‘Detox’ is often a term that gets used throughout January and is usually part of a plan to start a health kick in the new year. However, detoxes can be done at any time and people choose to do them for a variety of reasons. Detox is short for detoxification and can be defined as “a period of time in which one chooses to abstain from toxic or unhealthy substances”. More recently, people are choosing to detox from several things that can be perceived to be detrimental to both mental and physical health.
With more people becoming increasingly concerned about how much time we spend glued to screens, it’s no surprise that ‘digital detoxification’ has become one of the most common forms of detox, especially amongst younger people. The main reason behind people wanting to take a break from digital life is for the benefit of mental health. Constantly being online, we can often be overloaded with information, as well as plenty of misinformation, and it can be difficult to decipher between the two.
One of the main benefits of a digital detox is being able to take a break from social media. It’s difficult not to compare yourself to others through social media, with people constantly sharing clips and images of their ‘lives’, it’s not uncommon to feel a sense of jealousy or to feel like you’re underachieving. It can be difficult to remember that social media isn’t an accurate portrayal of real-life and that the platforms are designed to be addictive for users.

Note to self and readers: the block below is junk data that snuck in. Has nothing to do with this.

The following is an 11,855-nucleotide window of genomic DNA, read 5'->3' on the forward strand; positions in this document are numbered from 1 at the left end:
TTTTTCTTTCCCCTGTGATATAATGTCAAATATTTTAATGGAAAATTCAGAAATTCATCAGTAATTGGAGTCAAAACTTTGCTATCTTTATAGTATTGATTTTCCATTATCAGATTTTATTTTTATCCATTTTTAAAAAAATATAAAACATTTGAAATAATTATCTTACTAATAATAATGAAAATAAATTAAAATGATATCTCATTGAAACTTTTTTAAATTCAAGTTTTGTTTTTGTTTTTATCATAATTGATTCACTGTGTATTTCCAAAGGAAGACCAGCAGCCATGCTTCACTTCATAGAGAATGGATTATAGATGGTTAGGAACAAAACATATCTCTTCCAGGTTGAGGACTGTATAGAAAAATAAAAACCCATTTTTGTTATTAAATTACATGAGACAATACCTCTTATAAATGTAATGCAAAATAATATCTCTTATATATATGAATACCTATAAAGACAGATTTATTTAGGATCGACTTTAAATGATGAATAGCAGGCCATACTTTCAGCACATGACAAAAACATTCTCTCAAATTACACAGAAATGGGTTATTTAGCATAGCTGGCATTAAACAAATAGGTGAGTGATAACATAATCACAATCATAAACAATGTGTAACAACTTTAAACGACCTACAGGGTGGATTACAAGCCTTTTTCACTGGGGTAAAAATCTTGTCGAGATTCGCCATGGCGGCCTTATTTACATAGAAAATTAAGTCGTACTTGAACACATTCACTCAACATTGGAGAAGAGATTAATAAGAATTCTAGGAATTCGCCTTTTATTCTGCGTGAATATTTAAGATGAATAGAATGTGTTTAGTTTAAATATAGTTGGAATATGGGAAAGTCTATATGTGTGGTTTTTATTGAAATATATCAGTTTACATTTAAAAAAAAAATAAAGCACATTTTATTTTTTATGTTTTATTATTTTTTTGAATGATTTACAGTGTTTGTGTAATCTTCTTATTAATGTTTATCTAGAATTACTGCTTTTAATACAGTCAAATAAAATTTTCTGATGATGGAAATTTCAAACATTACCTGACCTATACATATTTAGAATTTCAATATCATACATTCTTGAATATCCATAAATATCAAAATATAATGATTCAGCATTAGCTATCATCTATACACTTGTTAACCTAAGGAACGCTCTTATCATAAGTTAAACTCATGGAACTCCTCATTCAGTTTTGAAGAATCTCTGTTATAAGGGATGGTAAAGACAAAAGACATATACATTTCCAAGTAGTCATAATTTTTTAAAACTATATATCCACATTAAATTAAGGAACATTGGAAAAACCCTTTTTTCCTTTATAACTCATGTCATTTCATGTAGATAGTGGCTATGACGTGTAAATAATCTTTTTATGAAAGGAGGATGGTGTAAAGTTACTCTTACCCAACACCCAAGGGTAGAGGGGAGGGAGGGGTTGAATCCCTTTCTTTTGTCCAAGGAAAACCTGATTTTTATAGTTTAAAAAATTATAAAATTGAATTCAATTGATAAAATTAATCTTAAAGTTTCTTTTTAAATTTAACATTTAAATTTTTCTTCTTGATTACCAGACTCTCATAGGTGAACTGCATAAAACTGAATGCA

Taking a break from social media and other digital spaces can be good for our mental clarity, whilst also being stress relieving and inducing more creativity in ourselves. Of course, a lot of people need to use digital platforms for work, but you can choose to detox from your own devices, which has been found to reduce stress, improve sleep, and allow for a more positive life perspective.
This is often the detox that people turn to in January after over-indulging in alcohol during the festive season. Most people are aware of the effects of drinking too much alcohol, but the amount you drink can often creep up on you if you have a lot of social activities planned in a short space of time. It’s important to give your liver as well as other vital organs a rest from alcohol every now and then, and January is usually a common time to give a detox a go.
Not only is having an alcohol detox good for your health, but it can also benefit you financially. If you’re detoxing for a month and not spending a penny on alcohol, you’ll be surprised at the amount of money you will likely save!
Whilst not everyone wants to detox for long, taking a break may help you realise that you’d prefer to cut down on your alcohol intake, and allow you to better monitor how much you drink in future to look after both your health and finances.
Problems with gluten can often go unrecognised because so much of our diets are often centred around foods that contain it. Gluten is the name given for the proteins found in wheat, barley, rye, and spelt and can be found in food such as bread, beer, cakes, and cereals.
If you ever have problems with bloating, digestion, or fatigue, there’s a chance you could be suffering from celiac disease or other gluten related issues. Taking a gluten detox is a good chance to understand whether these proteins are having a negative effect on your body. If you decide to detox and find that you are feeling better – you may want to consider cutting down on gluten, or cutting it out of your diet entirely.
Whilst cutting out gluten may seem challenging at first, there are plenty of alternatives you can turn to for your staple foods.
People choose to participate in different kinds of detoxes for a variety of reasons. The key takeaway is, that if you feel you are indulging in too much of something, then it can be worth taking a break to assess how important and healthy it actually is, and see whether you can benefit from limiting your intake in future.